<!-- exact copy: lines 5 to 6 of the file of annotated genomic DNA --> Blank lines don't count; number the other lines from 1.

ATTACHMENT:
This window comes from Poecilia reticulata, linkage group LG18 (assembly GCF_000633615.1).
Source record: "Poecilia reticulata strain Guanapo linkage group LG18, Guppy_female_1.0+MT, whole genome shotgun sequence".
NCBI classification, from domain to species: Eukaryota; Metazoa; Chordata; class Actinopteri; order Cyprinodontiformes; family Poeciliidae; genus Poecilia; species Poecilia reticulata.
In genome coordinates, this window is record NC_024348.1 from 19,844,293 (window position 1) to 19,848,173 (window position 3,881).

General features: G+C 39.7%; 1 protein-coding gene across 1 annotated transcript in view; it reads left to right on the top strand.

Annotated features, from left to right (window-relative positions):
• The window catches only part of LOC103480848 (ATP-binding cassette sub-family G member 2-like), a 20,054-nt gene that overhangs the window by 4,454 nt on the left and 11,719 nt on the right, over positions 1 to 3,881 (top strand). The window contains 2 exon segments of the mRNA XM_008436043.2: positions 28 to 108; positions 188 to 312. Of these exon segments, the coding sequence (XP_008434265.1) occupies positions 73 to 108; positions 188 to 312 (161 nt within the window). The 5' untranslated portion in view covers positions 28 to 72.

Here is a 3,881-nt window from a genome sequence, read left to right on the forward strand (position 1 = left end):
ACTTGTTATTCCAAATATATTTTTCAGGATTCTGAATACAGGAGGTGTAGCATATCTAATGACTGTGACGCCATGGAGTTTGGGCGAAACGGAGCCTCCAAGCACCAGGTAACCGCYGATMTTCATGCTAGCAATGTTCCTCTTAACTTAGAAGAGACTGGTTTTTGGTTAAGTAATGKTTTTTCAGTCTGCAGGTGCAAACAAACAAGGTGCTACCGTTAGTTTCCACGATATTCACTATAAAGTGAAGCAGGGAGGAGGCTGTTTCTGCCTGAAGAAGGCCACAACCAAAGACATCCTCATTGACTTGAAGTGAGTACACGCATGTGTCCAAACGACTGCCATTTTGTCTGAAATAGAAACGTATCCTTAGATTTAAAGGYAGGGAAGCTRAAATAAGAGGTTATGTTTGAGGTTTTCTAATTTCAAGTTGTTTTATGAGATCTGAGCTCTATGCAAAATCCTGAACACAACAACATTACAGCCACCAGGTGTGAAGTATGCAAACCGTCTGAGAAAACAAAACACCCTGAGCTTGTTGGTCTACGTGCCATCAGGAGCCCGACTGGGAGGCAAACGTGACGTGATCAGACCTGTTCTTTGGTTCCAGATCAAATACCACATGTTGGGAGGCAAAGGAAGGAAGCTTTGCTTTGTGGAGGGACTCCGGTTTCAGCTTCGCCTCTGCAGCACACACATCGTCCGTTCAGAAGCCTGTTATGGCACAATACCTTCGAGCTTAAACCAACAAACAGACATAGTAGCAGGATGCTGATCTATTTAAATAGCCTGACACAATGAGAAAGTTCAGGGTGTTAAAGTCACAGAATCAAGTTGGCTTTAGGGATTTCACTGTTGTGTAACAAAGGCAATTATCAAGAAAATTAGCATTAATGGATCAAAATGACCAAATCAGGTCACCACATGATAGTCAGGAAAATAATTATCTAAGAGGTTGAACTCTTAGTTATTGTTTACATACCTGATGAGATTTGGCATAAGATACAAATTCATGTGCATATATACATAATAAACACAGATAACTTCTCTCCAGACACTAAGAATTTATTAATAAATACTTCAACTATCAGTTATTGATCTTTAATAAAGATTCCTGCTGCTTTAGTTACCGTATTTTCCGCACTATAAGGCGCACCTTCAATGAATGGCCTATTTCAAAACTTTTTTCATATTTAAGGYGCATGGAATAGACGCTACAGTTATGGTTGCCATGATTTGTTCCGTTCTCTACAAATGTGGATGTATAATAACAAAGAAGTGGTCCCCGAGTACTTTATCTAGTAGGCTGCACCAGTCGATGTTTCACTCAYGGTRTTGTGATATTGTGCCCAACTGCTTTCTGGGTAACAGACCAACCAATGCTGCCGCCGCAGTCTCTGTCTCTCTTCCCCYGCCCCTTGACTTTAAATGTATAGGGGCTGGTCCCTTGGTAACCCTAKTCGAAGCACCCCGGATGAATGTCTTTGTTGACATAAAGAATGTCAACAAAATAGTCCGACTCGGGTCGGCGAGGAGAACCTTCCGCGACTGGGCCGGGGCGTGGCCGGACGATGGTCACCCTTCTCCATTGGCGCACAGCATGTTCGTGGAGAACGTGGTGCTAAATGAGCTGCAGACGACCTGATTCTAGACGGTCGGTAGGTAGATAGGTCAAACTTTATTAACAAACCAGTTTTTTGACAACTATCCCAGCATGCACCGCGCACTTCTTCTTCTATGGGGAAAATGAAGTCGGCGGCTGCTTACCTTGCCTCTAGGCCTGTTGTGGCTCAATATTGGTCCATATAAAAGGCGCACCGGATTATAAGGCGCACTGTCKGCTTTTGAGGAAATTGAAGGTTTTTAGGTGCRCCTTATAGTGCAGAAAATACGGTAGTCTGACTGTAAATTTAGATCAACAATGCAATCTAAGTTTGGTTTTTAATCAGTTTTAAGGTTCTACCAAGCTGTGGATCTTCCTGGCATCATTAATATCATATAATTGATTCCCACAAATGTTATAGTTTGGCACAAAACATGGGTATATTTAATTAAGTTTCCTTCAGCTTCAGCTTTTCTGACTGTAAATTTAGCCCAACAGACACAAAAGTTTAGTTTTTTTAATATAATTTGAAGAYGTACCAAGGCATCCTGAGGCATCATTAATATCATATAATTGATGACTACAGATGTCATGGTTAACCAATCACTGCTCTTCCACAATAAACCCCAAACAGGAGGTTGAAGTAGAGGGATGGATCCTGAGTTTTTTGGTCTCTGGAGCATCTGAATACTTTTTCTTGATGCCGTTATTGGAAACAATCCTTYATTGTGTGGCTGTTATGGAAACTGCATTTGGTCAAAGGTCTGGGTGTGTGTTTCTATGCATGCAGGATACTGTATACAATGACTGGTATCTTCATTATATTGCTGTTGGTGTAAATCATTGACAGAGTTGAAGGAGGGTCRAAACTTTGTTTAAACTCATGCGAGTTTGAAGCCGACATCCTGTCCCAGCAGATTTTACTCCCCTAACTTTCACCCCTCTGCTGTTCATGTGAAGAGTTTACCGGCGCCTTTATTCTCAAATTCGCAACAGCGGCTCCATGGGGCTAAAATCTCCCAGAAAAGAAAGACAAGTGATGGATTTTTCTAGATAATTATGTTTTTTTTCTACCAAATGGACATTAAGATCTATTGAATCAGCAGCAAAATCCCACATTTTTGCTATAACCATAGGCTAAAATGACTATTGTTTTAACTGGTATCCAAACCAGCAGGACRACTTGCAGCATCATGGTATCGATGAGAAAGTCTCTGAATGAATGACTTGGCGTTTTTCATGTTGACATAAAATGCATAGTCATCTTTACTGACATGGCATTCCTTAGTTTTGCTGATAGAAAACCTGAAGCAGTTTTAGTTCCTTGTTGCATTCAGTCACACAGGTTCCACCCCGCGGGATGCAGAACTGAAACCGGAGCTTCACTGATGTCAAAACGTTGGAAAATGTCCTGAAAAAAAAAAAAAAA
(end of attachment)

General features: G+C 39.7%; 1 protein-coding gene across 1 annotated transcript in view; it reads left to right on the top strand.

Annotated features, from left to right (window-relative positions):